Pattern classificationThe first edition, published in 1973, has become a classic reference in the field. Now with the second edition, readers will find information on key new topics such as neural networks and statistical pattern recognition, the theory of machine learning, and the theory of invariances. Also included are worked examples, comparisons between different methods, extensive graphics, expanded exercises and computer project topics. An Instructor's Manual presenting detailed solutions to all the problems in the book is available from the Wiley editorial department. 
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Page 128
Now we turn to the problem of making a sequence of decisions. In problems that
have an inherent temporality — that is, consist of a process that unfolds in time —
we may have states at time t that are influenced directly by a state at t — 1.
Hidden Markov models (HMMs) have found greatest use in such problems — for
instance, speech recognition or gesture recognition. While the notation and
description is unavoidably more complicated than the simpler models considered
up to this ...
Now we turn to the problem of making a sequence of decisions. In problems that
have an inherent temporality — that is, consist of a process that unfolds in time —
we may have states at time t that are influenced directly by a state at t — 1.
Hidden Markov models (HMMs) have found greatest use in such problems — for
instance, speech recognition or gesture recognition. While the notation and
description is unavoidably more complicated than the simpler models considered
up to this ...
Page 131
3.10.4 Evaluation The probability that the model produces a sequence Vr of
visible states is P(Vr) = J] P(VT\o>J)P(oJ), (132) r = l where each r indexes a
particular sequence toj = (a>(l), a,(2), . . . , co(T)} of T hidden states. In the general
case of c hidden states, there will be rmax = cT possible terms in the sum of Eq.
132, corresponding to all possible sequences of length T . Thus, according to Eq.
132, in order to compute the probability that the model generated the particular
sequence ...
3.10.4 Evaluation The probability that the model produces a sequence Vr of
visible states is P(Vr) = J] P(VT\o>J)P(oJ), (132) r = l where each r indexes a
particular sequence toj = (a>(l), a,(2), . . . , co(T)} of T hidden states. In the general
case of c hidden states, there will be rmax = cT possible terms in the sum of Eq.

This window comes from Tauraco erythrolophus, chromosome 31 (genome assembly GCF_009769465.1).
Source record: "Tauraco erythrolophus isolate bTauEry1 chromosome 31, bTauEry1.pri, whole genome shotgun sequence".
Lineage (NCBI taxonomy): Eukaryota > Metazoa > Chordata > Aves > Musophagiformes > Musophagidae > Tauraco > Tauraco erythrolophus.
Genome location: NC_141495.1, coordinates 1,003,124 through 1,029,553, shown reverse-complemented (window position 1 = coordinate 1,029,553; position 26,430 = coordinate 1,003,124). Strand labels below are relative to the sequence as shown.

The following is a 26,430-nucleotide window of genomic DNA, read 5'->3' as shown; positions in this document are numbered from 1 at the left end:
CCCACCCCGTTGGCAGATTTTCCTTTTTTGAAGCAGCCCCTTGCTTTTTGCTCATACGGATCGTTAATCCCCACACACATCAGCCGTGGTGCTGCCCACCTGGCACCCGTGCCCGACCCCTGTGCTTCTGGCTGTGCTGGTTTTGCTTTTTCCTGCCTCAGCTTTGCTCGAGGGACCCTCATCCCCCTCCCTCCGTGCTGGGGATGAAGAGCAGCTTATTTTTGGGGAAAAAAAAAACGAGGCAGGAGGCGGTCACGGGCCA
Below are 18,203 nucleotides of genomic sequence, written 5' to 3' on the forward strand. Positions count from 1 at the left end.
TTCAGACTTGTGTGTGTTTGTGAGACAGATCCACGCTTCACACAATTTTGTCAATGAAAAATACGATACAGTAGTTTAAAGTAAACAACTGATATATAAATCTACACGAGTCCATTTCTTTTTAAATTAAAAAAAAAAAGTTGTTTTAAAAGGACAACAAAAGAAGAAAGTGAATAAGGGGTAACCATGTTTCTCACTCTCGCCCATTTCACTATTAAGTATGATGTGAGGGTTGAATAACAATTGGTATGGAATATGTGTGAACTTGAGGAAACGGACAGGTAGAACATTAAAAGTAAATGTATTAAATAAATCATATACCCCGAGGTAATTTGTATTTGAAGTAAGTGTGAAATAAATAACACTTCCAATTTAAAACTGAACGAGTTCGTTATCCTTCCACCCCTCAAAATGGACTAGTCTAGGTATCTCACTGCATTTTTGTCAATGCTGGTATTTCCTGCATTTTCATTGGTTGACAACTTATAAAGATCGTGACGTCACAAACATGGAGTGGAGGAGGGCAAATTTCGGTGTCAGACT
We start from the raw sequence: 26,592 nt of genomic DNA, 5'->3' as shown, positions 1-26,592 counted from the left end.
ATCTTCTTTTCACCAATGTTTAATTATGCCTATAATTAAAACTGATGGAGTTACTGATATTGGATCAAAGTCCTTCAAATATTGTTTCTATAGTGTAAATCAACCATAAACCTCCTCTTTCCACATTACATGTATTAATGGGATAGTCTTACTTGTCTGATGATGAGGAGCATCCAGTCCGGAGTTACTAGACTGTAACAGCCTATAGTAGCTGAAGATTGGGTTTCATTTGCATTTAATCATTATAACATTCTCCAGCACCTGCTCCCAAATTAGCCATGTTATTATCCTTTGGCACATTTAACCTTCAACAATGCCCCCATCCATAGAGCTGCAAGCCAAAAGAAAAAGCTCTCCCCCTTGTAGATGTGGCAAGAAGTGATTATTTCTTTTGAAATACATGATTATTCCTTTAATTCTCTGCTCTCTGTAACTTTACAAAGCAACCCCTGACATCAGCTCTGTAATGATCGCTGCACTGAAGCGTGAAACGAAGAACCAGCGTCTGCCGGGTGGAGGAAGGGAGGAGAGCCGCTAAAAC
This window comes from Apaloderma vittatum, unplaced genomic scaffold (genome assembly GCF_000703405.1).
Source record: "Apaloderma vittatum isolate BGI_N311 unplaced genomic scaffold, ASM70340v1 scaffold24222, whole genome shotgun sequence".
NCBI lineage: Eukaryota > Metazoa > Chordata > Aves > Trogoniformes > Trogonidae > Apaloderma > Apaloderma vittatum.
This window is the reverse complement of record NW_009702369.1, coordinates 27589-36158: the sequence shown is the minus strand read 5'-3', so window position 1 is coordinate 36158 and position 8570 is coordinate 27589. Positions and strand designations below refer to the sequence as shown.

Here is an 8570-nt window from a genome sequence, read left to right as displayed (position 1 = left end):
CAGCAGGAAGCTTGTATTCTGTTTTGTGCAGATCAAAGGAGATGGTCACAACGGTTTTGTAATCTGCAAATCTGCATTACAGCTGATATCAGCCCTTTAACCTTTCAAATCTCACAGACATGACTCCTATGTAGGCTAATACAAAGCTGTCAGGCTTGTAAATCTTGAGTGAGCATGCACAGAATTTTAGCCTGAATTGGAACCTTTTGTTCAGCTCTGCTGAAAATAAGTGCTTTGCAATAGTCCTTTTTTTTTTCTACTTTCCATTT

132, corresponding to all possible sequences of length T . Thus, according to Eq.
132, in order to compute the probability that the model generated the particular
sequence ...
Page 137
Moreover, using postprocessing, we can delete repeated states and just get the
sequence somewhat independent of variations in rate. Thus in postprocessing
we can convert the sequence {co\, co\, cos, co2, a>2, 02) to [co\, w3,a>i}, which
would be appropriate for speech recognition, where the fundamental phonetic
units are not repeated in natural speech. 3.10.6 Learning The goal in HMM
learning is to determine model parameters — the transition probabilities ay and
bjk — from an ...
Moreover, using postprocessing, we can delete repeated states and just get the
sequence somewhat independent of variations in rate. Thus in postprocessing
we can convert the sequence {co\, co\, cos, co2, a>2, 02) to [co\, w3,a>i}, which
would be appropriate for speech recognition, where the fundamental phonetic
units are not repeated in natural speech. 3.10.6 Learning The goal in HMM
learning is to determine model parameters — the transition probabilities ay and
bjk — from an ...
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Contents
A  1 
MAXIMUMLIKELIHOOD AND BAYESIAN  84 
4 NONPARAMETRIC TECHNIQUES  161 
Copyright  
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Common terms and phrases
annealing applied approach arbitrary assume backpropagation Bayes Bayesian bias binary calculate Chapter clusters component classifiers Computer exercise configuration Consider convergence corresponding covariance matrix criterion function data set decision boundary decision rule denote derivation dimensional dimensions discriminant function distance distribution entropy equation error rate example feature space FIGURE Gaussian given gradient descent grammar Hessian matrix Hidden Markov Models hidden units hyperplane impurity independent iteration labeled large number learning rate linear discriminant linearly separable maximumlikelihood estimate mean methods minimize minimum mixture density nearestneighbor neural networks node nonlinear normal number of samples obtain optimal output units P(co parameters particular pattern recognition Perceptron posterior posterior probabilities prior probabilities problem procedure randomly Section sequence Show shown simple solution split statistical statistically independent stochastic Suppose Theorem tion training data training error training patterns training samples training set tree twocategory unsupervised learning variance weight vector zero